Targeting protein–protein interactions for modulation of key disease targets requires a fine balance between selectivity for large interaction surfaces, stability and cell permeability. Traditional small molecule therapeutics are frequently limited by their toxicity due to either unintended interactions (e.g., low selectivity) or production of toxic metabolites and are also not well-suited for targeting PPIs since the corresponding interacting surfaces are relatively large and flat without pockets suitable to bind small molecules with high affinity. On the other hand, protein and antibody therapeutics have been limited by poor cell permeability as well as complex and expensive production. Peptides and especially peptidomimetics (modified peptides, such as cyclic peptides) can be used to overcome many of these limitations and hold great promise for pharmaceutical research and development, with successful drugs already approved. Peptides can be identified from naturally occurring molecules, library screening, and/or rational design. Cyclization can be used to overcome selectivity and stability challenges and enhance pharmacokinetic and pharmacodynamic properties. Several approaches to cyclization have been developed, including backbone cyclization, which we focus on in this chapter. Backbone cyclization preserves side chains that are often critical for biological functionality in a feasible solid-phase peptide synthesis approach via reaction with peptide backbone atoms. Diversity of backbone building blocks and bridge chemistries combined with the cycloscan focused library screening technique allows identification of potent, selective, stable, and cell-permeable cyclic peptidomimetic molecules. Herein, we review and critique applications of backbone cyclic peptidomimetics to neuropeptide, peptide hormone, and protein mimetic drug discovery.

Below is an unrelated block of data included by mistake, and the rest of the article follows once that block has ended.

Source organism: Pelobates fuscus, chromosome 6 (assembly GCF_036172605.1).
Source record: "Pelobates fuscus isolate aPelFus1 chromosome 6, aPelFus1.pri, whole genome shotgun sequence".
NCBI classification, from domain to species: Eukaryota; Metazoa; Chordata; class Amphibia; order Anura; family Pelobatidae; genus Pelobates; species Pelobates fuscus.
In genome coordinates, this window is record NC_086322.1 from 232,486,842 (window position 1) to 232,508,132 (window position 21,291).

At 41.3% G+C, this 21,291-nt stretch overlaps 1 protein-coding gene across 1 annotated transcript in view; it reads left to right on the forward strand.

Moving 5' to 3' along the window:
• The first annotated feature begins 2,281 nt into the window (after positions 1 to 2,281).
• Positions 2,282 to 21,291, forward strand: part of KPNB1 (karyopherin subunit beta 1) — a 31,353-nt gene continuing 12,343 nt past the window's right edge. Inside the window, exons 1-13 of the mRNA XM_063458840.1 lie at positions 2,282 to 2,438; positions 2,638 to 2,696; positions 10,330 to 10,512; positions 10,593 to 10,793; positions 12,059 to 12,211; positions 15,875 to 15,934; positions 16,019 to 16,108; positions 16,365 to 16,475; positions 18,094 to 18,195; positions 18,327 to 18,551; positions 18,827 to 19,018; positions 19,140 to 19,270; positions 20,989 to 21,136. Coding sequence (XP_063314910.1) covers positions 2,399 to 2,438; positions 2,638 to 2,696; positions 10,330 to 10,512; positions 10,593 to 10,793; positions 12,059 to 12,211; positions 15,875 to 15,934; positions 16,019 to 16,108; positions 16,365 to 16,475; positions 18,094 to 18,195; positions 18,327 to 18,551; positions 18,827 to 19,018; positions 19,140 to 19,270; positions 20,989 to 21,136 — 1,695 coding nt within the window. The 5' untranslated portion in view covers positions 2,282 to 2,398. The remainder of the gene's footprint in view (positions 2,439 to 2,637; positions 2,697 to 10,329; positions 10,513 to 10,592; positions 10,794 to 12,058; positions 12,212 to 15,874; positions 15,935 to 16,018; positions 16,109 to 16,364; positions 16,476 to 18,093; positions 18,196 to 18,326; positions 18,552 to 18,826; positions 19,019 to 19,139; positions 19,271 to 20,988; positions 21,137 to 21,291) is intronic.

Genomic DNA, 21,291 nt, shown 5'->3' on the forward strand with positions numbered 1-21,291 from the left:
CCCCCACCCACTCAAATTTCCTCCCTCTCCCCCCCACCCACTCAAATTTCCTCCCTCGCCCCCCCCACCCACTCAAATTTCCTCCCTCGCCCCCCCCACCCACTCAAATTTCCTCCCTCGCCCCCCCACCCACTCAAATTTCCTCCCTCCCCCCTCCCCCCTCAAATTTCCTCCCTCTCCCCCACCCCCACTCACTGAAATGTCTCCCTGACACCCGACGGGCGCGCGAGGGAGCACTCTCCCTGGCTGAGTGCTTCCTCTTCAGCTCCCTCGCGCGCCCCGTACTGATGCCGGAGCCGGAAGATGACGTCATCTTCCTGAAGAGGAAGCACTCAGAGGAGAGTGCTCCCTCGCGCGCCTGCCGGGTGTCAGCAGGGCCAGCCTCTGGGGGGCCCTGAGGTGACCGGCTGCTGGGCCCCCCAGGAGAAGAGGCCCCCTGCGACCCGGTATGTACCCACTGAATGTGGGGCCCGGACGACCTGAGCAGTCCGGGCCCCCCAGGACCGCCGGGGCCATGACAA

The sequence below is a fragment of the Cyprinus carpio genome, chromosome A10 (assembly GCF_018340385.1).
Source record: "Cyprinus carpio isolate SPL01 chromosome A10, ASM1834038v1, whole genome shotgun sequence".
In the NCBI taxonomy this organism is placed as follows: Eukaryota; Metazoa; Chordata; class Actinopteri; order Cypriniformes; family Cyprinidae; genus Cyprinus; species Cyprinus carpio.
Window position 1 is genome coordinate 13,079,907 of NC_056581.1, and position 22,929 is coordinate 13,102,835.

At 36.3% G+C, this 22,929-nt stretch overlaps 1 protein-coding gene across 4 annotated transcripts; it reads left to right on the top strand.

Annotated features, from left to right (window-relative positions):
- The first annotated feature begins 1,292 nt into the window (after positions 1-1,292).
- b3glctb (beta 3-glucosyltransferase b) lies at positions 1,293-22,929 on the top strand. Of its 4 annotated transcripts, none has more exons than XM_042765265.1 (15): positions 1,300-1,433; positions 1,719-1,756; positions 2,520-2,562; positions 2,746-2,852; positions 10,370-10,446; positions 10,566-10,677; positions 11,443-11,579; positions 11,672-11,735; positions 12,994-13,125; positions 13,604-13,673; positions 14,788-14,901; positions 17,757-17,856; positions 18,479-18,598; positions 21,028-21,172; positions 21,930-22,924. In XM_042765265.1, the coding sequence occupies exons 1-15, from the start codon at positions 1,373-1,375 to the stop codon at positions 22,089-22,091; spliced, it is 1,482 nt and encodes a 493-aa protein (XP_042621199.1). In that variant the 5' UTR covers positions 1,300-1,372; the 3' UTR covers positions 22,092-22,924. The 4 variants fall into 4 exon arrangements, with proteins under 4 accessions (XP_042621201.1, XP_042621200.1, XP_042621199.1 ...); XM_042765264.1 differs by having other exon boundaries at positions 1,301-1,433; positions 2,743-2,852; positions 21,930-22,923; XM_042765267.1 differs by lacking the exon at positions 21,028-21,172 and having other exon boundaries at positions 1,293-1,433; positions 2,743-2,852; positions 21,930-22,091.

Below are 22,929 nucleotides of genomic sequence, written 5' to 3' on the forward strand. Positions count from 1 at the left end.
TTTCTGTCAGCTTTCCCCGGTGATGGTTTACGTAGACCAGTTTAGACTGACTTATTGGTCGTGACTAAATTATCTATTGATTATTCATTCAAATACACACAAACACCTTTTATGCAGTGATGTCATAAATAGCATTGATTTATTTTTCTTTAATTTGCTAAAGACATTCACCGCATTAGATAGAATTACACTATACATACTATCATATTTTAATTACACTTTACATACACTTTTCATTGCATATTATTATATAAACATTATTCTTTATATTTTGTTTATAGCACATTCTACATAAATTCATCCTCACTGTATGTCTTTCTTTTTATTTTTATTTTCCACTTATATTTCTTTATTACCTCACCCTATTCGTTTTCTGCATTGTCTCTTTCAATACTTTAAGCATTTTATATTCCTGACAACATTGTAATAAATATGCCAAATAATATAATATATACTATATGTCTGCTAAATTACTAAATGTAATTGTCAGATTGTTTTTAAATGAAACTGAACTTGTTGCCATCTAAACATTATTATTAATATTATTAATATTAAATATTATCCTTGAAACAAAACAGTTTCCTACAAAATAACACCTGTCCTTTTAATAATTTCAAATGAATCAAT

|Title of host publication||Peptide and Peptidomimetic Therapeutics|
|Subtitle of host publication||From Bench to Bedside|
|Number of pages||37|
|State||Published - 1 Jan 2022|
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- Backbone cyclization